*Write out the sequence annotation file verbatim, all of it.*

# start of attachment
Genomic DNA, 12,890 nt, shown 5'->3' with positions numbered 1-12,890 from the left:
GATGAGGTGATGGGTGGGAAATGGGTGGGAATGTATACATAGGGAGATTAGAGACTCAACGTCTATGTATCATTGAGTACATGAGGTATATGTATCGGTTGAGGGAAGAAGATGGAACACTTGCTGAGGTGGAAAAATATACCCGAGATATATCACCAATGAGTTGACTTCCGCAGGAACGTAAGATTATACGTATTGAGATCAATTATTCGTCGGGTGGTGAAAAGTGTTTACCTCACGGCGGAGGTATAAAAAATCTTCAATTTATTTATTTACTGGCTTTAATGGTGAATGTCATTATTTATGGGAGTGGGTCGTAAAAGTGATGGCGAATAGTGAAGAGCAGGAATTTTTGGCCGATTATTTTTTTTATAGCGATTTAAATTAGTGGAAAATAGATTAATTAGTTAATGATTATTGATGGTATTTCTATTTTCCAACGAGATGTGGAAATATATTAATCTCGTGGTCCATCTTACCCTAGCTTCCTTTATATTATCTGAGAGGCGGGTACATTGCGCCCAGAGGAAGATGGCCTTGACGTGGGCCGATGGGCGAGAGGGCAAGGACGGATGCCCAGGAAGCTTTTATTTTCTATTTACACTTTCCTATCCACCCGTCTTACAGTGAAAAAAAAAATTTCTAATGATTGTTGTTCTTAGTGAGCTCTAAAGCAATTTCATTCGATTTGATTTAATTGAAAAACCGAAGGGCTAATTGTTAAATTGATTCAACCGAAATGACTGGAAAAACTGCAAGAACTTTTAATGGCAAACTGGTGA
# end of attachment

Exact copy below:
Genomic DNA, 12,890 nt, shown 5'->3' with positions numbered 1-12,890 from the left:
GATGAGGTGATGGGTGGGAAATGGGTGGGAATGTATACATAGGGAGATTAGAGACTCAACGTCTATGTATCATTGAGTACATGAGGTATATGTATCGGTTGAGGGAAGAAGATGGAACACTTGCTGAGGTGGAAAAATATACCCGAGATATATCACCAATGAGTTGACTTCCGCAGGAACGTAAGATTATACGTATTGAGATCAATTATTCGTCGGGTGGTGAAAAGTGTTTACCTCACGGCGGAGGTATAAAAAATCTTCAATTTATTTATTTACTGGCTTTAATGGTGAATGTCATTATTTATGGGAGTGGGTCGTAAAAGTGATGGCGAATAGTGAAGAGCAGGAATTTTTGGCCGATTATTTTTTTTATAGCGATTTAAATTAGTGGAAAATAGATTAATTAGTTAATGATTATTGATGGTATTTCTATTTTCCAACGAGATGTGGAAATATATTAATCTCGTGGTCCATCTTACCCTAGCTTCCTTTATATTATCTGAGAGGCGGGTACATTGCGCCCAGAGGAAGATGGCCTTGACGTGGGCCGATGGGCGAGAGGGCAAGGACGGATGCCCAGGAAGCTTTTATTTTCTATTTACACTTTCCTATCCACCCGTCTTACAGTGAAAAAAAAAATTTCTAATGATTGTTGTTCTTAGTGAGCTCTAAAGCAATTTCATTCGATTTGATTTAATTGAAAAACCGAAGGGCTAATTGTTAAATTGATTCAACCGAAATGACTGGAAAAACTGCAAGAACTTTTAATGGCAAACTGGTGA